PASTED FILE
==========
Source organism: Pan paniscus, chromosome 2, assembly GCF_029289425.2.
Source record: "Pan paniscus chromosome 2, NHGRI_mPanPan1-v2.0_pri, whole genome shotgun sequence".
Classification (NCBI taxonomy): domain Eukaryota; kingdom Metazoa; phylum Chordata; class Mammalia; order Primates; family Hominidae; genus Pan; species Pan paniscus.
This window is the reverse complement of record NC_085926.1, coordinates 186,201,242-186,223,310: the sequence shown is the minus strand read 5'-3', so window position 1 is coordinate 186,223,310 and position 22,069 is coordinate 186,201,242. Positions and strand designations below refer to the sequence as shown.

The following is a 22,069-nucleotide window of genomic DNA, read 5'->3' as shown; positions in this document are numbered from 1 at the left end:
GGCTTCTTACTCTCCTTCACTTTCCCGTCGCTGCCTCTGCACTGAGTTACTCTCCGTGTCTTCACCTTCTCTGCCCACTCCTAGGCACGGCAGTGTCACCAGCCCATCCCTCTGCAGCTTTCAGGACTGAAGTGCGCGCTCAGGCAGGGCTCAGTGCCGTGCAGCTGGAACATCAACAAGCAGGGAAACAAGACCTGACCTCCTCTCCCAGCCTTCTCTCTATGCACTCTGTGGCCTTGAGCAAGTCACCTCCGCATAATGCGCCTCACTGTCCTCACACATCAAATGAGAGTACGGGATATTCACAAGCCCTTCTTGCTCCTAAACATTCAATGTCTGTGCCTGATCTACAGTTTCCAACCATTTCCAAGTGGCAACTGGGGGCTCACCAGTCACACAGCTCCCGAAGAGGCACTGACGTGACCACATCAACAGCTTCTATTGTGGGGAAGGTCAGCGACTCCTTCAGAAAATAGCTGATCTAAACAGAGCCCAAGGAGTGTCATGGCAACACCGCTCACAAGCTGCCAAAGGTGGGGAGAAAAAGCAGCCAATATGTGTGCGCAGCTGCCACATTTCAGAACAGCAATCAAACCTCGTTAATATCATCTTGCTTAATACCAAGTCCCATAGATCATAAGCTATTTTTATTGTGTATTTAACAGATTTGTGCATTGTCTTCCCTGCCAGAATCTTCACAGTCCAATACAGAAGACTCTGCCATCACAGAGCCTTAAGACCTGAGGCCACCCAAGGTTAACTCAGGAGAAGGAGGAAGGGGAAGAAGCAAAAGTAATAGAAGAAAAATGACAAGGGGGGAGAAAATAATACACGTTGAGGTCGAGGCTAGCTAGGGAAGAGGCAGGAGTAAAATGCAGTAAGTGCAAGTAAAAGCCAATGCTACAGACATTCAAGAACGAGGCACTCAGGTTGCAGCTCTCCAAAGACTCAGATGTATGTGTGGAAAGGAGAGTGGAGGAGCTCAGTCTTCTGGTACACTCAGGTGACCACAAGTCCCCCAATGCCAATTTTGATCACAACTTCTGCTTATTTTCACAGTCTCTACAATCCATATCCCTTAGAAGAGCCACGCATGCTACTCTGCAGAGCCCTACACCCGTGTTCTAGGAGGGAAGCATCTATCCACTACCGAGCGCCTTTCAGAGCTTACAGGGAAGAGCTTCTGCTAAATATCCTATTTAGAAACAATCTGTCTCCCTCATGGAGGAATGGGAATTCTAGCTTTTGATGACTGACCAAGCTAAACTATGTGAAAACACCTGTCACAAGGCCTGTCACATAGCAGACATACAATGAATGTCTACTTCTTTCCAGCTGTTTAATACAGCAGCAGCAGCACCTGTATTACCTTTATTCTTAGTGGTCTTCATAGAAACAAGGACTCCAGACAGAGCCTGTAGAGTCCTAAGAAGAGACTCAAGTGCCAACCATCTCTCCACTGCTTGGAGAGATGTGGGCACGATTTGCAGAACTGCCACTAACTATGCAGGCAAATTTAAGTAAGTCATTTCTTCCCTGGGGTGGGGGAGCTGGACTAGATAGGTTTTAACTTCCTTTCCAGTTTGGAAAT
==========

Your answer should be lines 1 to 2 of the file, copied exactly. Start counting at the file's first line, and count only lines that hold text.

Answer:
Source organism: Pan paniscus, chromosome 2, assembly GCF_029289425.2.
Source record: "Pan paniscus chromosome 2, NHGRI_mPanPan1-v2.0_pri, whole genome shotgun sequence".